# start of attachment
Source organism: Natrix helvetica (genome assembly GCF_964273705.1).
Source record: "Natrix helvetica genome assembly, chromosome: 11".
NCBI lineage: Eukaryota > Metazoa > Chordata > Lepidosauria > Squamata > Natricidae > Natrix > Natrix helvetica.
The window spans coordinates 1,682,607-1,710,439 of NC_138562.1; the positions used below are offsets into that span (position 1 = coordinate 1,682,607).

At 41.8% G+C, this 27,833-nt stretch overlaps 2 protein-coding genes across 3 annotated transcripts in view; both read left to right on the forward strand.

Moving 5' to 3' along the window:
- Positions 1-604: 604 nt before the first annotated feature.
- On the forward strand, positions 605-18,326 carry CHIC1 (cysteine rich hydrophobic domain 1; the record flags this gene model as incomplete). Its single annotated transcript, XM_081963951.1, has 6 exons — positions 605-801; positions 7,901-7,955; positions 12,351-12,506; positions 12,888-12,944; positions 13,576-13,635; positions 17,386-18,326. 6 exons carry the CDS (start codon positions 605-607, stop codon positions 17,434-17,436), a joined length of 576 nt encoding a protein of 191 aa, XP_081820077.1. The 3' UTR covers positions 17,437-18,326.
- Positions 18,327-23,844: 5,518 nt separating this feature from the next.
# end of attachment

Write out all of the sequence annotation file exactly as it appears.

Source organism: Natrix helvetica (genome assembly GCF_964273705.1).
Source record: "Natrix helvetica genome assembly, chromosome: 11".
NCBI lineage: Eukaryota > Metazoa > Chordata > Lepidosauria > Squamata > Natricidae > Natrix > Natrix helvetica.
The window spans coordinates 1,682,607-1,710,439 of NC_138562.1; the positions used below are offsets into that span (position 1 = coordinate 1,682,607).

At 41.8% G+C, this 27,833-nt stretch overlaps 2 protein-coding genes across 3 annotated transcripts in view; both read left to right on the forward strand.

Moving 5' to 3' along the window:
- Positions 1-604: 604 nt before the first annotated feature.
- On the forward strand, positions 605-18,326 carry CHIC1 (cysteine rich hydrophobic domain 1; the record flags this gene model as incomplete). Its single annotated transcript, XM_081963951.1, has 6 exons — positions 605-801; positions 7,901-7,955; positions 12,351-12,506; positions 12,888-12,944; positions 13,576-13,635; positions 17,386-18,326. 6 exons carry the CDS (start codon positions 605-607, stop codon positions 17,434-17,436), a joined length of 576 nt encoding a protein of 191 aa, XP_081820077.1. The 3' UTR covers positions 17,437-18,326.
- Positions 18,327-23,844: 5,518 nt separating this feature from the next.